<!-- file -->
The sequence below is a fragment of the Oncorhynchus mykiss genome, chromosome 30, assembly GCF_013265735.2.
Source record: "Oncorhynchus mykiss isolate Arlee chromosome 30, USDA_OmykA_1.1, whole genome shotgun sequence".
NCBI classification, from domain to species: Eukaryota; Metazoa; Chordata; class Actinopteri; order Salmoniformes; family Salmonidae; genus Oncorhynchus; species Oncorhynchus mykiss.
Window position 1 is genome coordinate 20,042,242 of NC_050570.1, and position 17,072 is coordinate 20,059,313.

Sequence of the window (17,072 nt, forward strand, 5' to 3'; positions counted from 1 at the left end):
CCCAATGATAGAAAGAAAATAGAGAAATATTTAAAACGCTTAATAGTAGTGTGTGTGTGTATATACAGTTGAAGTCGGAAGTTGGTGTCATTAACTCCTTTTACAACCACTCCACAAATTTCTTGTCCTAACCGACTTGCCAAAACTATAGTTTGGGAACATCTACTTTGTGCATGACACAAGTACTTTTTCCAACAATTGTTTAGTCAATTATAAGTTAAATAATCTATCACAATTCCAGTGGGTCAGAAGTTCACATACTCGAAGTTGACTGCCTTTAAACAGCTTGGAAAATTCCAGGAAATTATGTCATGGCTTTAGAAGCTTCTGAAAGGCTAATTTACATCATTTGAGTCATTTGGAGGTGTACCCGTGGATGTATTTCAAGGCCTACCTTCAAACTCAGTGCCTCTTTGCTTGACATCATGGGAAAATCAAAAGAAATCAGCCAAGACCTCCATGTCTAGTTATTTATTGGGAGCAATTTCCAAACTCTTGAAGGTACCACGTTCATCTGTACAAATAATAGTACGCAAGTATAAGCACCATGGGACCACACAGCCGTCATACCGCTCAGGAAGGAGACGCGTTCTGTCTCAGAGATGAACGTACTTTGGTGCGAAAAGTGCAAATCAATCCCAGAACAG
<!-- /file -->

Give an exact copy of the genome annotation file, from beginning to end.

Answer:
The sequence below is a fragment of the Oncorhynchus mykiss genome, chromosome 30, assembly GCF_013265735.2.
Source record: "Oncorhynchus mykiss isolate Arlee chromosome 30, USDA_OmykA_1.1, whole genome shotgun sequence".
NCBI classification, from domain to species: Eukaryota; Metazoa; Chordata; class Actinopteri; order Salmoniformes; family Salmonidae; genus Oncorhynchus; species Oncorhynchus mykiss.
Window position 1 is genome coordinate 20,042,242 of NC_050570.1, and position 17,072 is coordinate 20,059,313.

Sequence of the window (17,072 nt, forward strand, 5' to 3'; positions counted from 1 at the left end):
CCCAATGATAGAAAGAAAATAGAGAAATATTTAAAACGCTTAATAGTAGTGTGTGTGTGTATATACAGTTGAAGTCGGAAGTTGGTGTCATTAACTCCTTTTACAACCACTCCACAAATTTCTTGTCCTAACCGACTTGCCAAAACTATAGTTTGGGAACATCTACTTTGTGCATGACACAAGTACTTTTTCCAACAATTGTTTAGTCAATTATAAGTTAAATAATCTATCACAATTCCAGTGGGTCAGAAGTTCACATACTCGAAGTTGACTGCCTTTAAACAGCTTGGAAAATTCCAGGAAATTATGTCATGGCTTTAGAAGCTTCTGAAAGGCTAATTTACATCATTTGAGTCATTTGGAGGTGTACCCGTGGATGTATTTCAAGGCCTACCTTCAAACTCAGTGCCTCTTTGCTTGACATCATGGGAAAATCAAAAGAAATCAGCCAAGACCTCCATGTCTAGTTATTTATTGGGAGCAATTTCCAAACTCTTGAAGGTACCACGTTCATCTGTACAAATAATAGTACGCAAGTATAAGCACCATGGGACCACACAGCCGTCATACCGCTCAGGAAGGAGACGCGTTCTGTCTCAGAGATGAACGTACTTTGGTGCGAAAAGTGCAAATCAATCCCAGAACAG